Within the group of people who had met their spouses online, roughly half met their partners through formal online dating sites, which have seen a dramatic rise in popularity over the past ten years. Other people met their spouses through chat rooms, e-mail, and social media sites, sources say.

And surprisingly, couples who meet online had a divorce rate of roughly 6 percent, which is less than the average divorce rate among more traditional couples, who separate at an 8 percent clip, according to sources.

According to the paper, meeting a spouse on the Internet “is, on average, associated with slightly higher marital satisfaction and lower rates of marital break-up than meeting a spouse through traditional (off-line) venues.”

And while this finding may seem counterintuitive, the authors of the study offered a few reasons for the satisfaction gap between the two kinds of relationships.

First, the researchers believe that potential partners may be more honest with each other when communicating online, sources say.

In addition, the pool of potential mates is much larger online than, say, in one’s neighborhood, which means that people who meet online are able to be more selective when finding a spouse.

Moreover, online dates may be more serious about finding a long term partner. “It is possible that individuals who met their spouse online may be different in personality, motivation to form a long-term marital relationship, or some other factor,” speculated the study’s lead author, John Cacioppo.

But before everyone in marriages with more traditional origins calls a divorce attorney, it should be noted that couples who meet in school, at social gatherings, or church have higher rates of satisfaction than couples who meet at a bar or in the office.

As Cacioppo observers, marital outcomes “are influenced by a variety of factors,” and where a person meets his or spouse is “only one contributing factor.”

Copyright © 2010 TotalDivorce, LLC. (as licensee). All rights reserved.

April 12th, 2013

Nearly Half of American Couples Now Live Together Before Marriage


More young women are living with romantic partners before marriage than those who are living alone or with a spouse, according to a recent report on marriage statistics from the Centers for Disease Control and Prevention.

The figures, which were gathered during the CDC’s National Survey of Family Growth, were compiled through interviews with more than 12,000 women between 15 and 44, according to an MSNBC report.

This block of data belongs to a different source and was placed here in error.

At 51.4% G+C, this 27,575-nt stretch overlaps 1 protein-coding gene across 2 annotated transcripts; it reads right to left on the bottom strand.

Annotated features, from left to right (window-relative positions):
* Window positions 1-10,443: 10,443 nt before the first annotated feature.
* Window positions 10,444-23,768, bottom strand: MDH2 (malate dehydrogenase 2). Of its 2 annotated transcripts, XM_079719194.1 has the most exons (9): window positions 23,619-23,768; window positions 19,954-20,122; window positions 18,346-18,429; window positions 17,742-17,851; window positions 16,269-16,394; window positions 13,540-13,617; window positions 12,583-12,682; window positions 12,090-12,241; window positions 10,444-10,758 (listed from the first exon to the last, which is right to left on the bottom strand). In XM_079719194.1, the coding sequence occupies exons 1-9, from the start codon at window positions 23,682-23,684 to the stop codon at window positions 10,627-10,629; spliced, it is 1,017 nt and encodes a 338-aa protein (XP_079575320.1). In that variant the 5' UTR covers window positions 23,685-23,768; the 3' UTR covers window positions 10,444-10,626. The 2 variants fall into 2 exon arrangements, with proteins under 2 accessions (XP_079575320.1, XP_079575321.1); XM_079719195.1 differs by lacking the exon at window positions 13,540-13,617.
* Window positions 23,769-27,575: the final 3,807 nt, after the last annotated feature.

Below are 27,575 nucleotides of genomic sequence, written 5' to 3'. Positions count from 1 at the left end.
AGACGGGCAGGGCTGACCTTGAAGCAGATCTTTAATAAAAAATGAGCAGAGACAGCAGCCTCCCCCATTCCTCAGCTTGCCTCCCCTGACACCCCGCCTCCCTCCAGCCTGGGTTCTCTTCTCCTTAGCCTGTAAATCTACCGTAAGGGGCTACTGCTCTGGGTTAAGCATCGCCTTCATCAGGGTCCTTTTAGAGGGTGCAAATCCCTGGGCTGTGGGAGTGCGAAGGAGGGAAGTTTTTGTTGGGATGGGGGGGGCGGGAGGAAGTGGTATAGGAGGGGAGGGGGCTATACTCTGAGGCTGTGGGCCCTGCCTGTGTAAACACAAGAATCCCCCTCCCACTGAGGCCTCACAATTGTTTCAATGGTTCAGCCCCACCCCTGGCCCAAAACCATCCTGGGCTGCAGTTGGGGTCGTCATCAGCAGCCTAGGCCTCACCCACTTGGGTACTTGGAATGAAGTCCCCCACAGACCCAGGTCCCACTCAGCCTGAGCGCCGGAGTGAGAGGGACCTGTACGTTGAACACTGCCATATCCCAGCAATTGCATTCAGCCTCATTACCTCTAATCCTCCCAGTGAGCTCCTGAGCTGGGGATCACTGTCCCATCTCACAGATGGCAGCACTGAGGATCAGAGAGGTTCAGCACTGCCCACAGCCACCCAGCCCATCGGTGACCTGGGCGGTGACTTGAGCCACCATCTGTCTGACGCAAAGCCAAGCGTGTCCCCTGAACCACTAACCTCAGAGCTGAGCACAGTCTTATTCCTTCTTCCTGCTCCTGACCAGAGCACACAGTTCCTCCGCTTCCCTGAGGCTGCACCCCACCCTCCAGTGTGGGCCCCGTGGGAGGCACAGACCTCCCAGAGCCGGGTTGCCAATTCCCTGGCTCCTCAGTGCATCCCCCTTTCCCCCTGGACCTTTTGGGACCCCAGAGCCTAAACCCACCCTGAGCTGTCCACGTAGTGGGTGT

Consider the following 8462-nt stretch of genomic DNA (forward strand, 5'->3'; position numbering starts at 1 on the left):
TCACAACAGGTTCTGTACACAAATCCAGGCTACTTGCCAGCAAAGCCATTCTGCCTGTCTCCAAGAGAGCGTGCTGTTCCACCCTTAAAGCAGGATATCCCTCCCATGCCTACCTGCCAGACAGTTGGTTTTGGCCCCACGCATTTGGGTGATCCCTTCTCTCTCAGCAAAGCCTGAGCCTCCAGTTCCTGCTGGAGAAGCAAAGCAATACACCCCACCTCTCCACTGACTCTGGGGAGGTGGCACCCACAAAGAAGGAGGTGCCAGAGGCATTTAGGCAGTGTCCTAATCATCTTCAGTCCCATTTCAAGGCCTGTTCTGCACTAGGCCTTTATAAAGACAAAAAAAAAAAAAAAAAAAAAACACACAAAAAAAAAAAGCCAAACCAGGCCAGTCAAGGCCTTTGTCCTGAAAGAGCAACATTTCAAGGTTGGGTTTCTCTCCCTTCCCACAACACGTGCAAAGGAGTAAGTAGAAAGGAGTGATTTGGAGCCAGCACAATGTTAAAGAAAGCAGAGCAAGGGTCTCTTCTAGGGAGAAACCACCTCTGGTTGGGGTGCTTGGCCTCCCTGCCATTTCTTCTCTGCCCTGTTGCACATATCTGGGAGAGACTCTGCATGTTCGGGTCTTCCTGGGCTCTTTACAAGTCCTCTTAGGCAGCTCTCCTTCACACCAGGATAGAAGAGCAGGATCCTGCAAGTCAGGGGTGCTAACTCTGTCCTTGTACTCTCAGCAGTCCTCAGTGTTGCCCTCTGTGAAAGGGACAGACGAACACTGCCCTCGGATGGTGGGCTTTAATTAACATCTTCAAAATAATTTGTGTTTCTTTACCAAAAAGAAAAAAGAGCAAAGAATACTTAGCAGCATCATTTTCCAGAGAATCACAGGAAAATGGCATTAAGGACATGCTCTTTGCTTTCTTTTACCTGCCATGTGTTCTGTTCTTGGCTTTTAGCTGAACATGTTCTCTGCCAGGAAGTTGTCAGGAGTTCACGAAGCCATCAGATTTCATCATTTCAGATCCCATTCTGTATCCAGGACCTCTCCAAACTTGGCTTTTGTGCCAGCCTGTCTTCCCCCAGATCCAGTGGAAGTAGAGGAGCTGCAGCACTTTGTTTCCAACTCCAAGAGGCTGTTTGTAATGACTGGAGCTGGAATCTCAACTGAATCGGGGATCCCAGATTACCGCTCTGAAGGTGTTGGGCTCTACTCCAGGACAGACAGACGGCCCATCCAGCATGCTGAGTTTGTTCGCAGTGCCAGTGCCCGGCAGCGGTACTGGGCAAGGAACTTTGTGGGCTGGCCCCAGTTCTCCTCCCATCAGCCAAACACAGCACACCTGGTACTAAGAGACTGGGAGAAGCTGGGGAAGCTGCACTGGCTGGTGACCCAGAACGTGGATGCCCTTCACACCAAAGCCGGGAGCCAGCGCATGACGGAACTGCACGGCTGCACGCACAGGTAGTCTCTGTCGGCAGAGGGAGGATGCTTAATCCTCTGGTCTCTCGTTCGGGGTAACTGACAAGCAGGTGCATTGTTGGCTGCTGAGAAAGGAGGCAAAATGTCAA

According to the survey, 48 percent of American women are currently living with a partner who is not a spouse, which is a significant jump from the 35 percent of women who cohabitated in 1995.

In addition, couples are now less enthusiastic about waiting until marriage to move in with their spouse. In recent years, only 23 percent of women say they were married before living under the same roof with their spouse. This figure was as high as 39 percent as recently as 1995.

Interestingly, though, the relative percentage of women who were living alone was pretty consistent over the past 20 years, ranging from 27 to 29 percent every year.

Sources also note that cohabitation varied by education. A remarkable 70 percent of women who did not have a high school degree were living with a boyfriend, which was the largest percentage by a wide margin.

Older women are also more likely to have tried cohabiting with a romantic partner. Sources say 74 percent of women older than 30 had cohabitated, while only 55 percent of women had lived with a boyfriend before turning 25.

Moreover, women living with non-spouses are more likely to get pregnant, which may have helped raise the number child custody disputes. In 1995, only 15 percent of unmarried couples living together became pregnant, while that number rose to 19 percent in recent years.

And the effects of pregnancies have led to fewer marriages in modern relationships. In 1995, 32 percent of unwed pregnancies led to marriage, while only 19 percent of such pregnancies led to marriage in 2010.

The numbers support anecdotal findings about the shifting nature of modern relationships. As the cost of living continues to rise, and the economy sputters along, many partners find that living together simply makes more economic sense.

And as more Americans continue to delay the age at which they get married (sources say the average age of brides and grooms is at a historic high), they will likely continue to live with romantic partners before marriage at an increasing rate.

Copyright © 2010 TotalDivorce, LLC. (as licensee). All rights reserved.

December 28th, 2012

Oil Boomtown in Texas Logs Historic Increase in Divorce Rate


Before a recent oil boom, Borger, Texas, a modest-sized town in the Texas Panhandle, had a relatively unremarkable rate of divorce.

But a complex mix of factors have caused this sleepy town to experience the most dramatic rise in divorce in the United States for the last five years, according to a Bloomberg News report.

Sources say the percentage of adults filing for divorce in Borger, Texas, has doubled since 2007, according to statistics provided by the latest U.S. Census.

And while Borger’s marital troubles mirror a similar trend in the rest of the country, where 66 percent of American cities have seen a rise in the number of divorced adults since 2007, its divorce outbreak has been more substantial than any other city.